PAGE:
Acute Myeloid Leukemia (AML) is challenging disease to treat and quite distinctly different from its cousin, acute lymphoblastic leukemia (ALL). The first is more common in adults, while the second is more prevalent in children. Success rates with pediatric ALL have far outstripped what we have achieved with adults in AML to date, partly due to the elderly nature of the disease making for poorer outcomes with stem cell transplants (SCT), as well as increased clonal heterogeneity and cytogenetic complexity with age.
Quite a few FLT3 inhibitors have come and gone over the years – many keen observers will remember Cephalon’s (now Teva) TKI called CEP-701, which was tested in relapsed/refractory disease and Elderly AML, for example, and slid off largely unnoticed to dog drug heaven.
How much does clinical trial design impact a drug’s success or failure?
Sometimes quite a bit, as this story with midostaurin demonstrates; limited activity in advanced disease but much more dramatic results in the upfront setting. Clearly, sometimes testing drugs in later disease does not predict their future performance elsewhere!
To put more colour on the data presented at ASH, we interviewed a thought leader in adult AML for his perspective on the FLT3 R&D developments.
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ASH 2015 — taken before 7am!
Orlando – a presentation in the plenary session at #ASH15, the 2015 annual meeting of the American Society of Hematology, is the pinnacle of any doctor or researcher working in the hematology field.
Yesterday, we had the privilege to interview Dr Richard Stone (Dana-Farber Cancer Institute) ahead of his plenary presentation at ASH:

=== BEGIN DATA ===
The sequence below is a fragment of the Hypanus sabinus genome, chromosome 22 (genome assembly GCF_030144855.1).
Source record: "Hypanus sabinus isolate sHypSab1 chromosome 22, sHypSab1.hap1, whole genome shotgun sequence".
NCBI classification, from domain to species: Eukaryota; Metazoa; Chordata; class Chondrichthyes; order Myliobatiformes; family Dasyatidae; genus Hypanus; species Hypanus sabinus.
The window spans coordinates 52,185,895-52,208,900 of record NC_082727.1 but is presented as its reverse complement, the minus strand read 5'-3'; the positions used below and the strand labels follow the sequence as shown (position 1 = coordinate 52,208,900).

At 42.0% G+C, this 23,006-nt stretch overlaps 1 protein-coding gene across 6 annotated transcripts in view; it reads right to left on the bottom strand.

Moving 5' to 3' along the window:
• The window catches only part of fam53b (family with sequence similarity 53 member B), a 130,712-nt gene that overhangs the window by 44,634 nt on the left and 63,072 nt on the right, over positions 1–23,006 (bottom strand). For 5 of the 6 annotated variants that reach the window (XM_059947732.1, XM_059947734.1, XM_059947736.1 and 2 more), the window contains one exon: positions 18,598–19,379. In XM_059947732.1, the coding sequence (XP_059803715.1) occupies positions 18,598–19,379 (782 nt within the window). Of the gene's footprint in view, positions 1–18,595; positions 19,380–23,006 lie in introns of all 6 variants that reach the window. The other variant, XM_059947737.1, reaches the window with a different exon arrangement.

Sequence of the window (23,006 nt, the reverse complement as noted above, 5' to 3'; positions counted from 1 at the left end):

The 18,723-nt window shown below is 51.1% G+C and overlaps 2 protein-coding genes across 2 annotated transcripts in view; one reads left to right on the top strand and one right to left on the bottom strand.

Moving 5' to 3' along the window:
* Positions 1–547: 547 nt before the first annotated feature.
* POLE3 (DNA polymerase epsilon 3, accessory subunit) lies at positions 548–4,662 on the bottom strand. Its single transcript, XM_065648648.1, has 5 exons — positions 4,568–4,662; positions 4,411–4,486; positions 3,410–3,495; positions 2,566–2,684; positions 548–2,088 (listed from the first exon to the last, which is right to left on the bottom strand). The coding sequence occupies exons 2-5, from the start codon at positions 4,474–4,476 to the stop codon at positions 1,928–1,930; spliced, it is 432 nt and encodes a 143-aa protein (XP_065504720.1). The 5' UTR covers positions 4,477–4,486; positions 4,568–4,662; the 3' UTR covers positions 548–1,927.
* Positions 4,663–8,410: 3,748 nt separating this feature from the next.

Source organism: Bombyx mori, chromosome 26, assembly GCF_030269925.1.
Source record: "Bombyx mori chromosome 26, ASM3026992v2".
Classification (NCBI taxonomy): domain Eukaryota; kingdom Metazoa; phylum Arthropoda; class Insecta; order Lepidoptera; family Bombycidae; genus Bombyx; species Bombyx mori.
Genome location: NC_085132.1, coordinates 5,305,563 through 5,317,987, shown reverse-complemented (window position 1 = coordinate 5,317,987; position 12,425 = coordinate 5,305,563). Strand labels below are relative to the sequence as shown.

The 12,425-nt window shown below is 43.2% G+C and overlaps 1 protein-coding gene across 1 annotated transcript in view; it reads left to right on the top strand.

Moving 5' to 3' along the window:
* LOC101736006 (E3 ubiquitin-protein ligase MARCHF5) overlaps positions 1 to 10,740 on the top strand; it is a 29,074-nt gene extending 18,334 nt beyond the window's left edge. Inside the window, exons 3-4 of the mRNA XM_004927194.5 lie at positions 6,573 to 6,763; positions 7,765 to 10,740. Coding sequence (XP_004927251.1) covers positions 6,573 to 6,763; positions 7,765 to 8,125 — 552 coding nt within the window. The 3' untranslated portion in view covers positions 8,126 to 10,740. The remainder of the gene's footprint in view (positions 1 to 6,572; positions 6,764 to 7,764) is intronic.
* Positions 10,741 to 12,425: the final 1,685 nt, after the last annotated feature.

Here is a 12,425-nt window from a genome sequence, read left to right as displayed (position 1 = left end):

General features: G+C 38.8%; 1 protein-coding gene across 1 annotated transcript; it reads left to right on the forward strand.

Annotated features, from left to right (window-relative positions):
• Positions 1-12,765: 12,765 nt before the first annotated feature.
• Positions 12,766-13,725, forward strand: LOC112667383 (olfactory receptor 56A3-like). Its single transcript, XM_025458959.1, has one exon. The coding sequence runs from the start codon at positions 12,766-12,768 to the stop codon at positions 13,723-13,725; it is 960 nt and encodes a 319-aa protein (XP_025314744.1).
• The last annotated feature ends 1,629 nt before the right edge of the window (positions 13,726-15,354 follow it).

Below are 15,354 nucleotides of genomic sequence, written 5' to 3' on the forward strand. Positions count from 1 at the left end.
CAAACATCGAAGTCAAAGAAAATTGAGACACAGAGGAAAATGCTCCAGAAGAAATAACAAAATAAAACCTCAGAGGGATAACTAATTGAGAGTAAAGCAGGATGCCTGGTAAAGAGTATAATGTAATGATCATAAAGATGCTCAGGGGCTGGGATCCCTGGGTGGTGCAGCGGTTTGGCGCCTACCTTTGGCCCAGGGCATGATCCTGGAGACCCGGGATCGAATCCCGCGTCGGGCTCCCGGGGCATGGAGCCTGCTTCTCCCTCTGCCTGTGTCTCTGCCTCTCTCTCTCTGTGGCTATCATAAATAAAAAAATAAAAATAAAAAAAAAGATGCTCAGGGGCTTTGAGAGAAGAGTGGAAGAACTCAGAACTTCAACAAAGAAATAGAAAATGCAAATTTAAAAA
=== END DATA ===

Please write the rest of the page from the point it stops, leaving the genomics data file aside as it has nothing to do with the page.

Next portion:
Abstract 6: The Multi-Kinase Inhibitor Midostaurin (M) Prolongs Survival Compared with Placebo (P) in Combination with Daunorubicin (D)/Cytarabine (C) Induction (ind), High-Dose C Consolidation (consol), and As Maintenance (maint) Therapy in Newly Diagnosed Acute Myeloid Leukemia (AML) Patients (pts) Age 18-60 with FLT3 Mutations (muts): An International Prospective Randomized (rand) P-Controlled Double-Blind Trial (CALGB 10603/RATIFY [Alliance])
Anyone who has been to an ASH education session on AML knows how hard a nut it is to crack, so it’s wonderful to see some positive data, in what is commonly considered to be a “graveyard” disease.
The trial has taken a long time to come to fruition, so all credit to Dr Stone and colleagues. We’ll be writing up more about the data in our post meeting coverage. For additional background, you can also check out our FLT3 preview in AML, which details some of the history and context for this study. The data from the phase 3 study is likely to form the backbone of a registration filing for Novartis with this compound in the near future based on successfully meeting the trial endpoints.
We also kick off today’s highlights with quick reflections on some of the hot topics that emerged yesterday including Bluebird Bio’s lentiglobin, Bellicum’s pipeline and .
During the day, as the opportunity presents, we’ll also be providing commentary on sessions we attend.
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